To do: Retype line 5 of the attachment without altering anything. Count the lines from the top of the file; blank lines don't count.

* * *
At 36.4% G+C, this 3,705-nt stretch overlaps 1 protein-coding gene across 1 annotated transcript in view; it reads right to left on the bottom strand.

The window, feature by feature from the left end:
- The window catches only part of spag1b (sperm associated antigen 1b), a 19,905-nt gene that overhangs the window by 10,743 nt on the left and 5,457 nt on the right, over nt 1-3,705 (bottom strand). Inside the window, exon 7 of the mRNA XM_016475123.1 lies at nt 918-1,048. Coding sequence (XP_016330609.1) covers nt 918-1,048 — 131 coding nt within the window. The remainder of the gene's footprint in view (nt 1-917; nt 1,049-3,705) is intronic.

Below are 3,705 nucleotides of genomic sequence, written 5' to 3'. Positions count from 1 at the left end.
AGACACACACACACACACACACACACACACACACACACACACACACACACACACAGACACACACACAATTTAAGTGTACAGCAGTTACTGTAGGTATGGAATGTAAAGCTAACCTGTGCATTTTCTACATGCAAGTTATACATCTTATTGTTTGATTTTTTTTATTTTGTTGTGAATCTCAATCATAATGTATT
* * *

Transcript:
AGACACACACACACACACACACACACACACACACACACACACACACACACACACAGACACACACACAATTTAAGTGTACAGCAGTTACTGTAGGTATGGAATGTAAAGCTAACCTGTGCATTTTCTACATGCAAGTTATACATCTTATTGTTTGATTTTTTTTATTTTGTTGTGAATCTCAATCATAATGTATT